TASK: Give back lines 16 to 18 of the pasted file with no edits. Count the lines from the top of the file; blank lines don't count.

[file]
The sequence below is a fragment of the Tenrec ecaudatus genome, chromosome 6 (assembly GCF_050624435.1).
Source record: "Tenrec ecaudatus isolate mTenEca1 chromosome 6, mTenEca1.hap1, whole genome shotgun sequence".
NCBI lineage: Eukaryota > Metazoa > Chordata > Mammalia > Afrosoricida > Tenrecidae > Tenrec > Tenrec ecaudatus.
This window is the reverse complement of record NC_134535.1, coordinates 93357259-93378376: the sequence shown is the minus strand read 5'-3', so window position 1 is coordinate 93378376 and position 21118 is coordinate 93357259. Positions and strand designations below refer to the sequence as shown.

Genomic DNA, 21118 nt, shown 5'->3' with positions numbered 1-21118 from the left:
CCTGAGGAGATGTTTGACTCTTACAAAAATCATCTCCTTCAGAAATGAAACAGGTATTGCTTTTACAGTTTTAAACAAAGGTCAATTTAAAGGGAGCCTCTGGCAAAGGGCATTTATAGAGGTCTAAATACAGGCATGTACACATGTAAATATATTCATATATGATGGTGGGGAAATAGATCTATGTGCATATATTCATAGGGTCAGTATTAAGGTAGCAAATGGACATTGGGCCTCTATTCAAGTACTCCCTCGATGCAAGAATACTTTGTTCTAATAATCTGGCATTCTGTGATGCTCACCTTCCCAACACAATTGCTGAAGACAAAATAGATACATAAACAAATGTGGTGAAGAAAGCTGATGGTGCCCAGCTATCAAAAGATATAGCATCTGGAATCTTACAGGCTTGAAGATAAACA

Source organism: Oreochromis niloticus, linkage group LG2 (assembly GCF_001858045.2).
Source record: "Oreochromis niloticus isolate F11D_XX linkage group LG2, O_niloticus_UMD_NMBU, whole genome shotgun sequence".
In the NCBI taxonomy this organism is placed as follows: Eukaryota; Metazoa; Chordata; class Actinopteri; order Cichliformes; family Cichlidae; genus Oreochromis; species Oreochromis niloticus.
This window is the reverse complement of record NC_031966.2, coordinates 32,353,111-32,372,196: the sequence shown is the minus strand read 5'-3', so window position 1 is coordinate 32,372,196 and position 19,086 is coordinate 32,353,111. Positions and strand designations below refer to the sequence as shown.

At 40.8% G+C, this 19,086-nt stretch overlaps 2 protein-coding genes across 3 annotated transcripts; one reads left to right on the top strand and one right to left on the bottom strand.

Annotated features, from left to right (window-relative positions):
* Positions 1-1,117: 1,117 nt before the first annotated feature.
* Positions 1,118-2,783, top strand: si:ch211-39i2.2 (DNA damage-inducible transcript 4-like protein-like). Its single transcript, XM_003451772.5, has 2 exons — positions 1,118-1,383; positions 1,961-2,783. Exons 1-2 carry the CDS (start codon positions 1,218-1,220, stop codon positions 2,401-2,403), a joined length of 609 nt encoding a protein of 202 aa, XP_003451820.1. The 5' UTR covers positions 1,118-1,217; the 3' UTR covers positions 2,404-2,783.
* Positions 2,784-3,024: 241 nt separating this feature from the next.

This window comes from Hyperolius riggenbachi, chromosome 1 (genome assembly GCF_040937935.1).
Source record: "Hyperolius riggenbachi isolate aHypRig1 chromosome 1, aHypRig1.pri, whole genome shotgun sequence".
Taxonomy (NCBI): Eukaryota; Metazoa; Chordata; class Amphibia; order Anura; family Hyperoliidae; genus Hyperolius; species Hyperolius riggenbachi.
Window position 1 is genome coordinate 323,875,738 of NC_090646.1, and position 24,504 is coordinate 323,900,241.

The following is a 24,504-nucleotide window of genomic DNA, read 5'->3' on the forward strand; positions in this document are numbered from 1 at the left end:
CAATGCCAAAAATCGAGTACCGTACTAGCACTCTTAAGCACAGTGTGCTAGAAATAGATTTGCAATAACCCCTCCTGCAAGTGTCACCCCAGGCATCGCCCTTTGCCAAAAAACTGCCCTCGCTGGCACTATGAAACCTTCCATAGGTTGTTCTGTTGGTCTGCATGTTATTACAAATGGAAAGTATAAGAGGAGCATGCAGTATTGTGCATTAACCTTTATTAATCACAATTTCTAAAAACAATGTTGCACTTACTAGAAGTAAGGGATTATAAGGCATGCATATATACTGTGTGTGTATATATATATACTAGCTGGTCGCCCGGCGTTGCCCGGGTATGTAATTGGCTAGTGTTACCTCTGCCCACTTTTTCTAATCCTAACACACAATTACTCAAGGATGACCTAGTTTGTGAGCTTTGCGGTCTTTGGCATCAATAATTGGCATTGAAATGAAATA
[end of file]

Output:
This window comes from Hyperolius riggenbachi, chromosome 1 (genome assembly GCF_040937935.1).
Source record: "Hyperolius riggenbachi isolate aHypRig1 chromosome 1, aHypRig1.pri, whole genome shotgun sequence".
Taxonomy (NCBI): Eukaryota; Metazoa; Chordata; class Amphibia; order Anura; family Hyperoliidae; genus Hyperolius; species Hyperolius riggenbachi.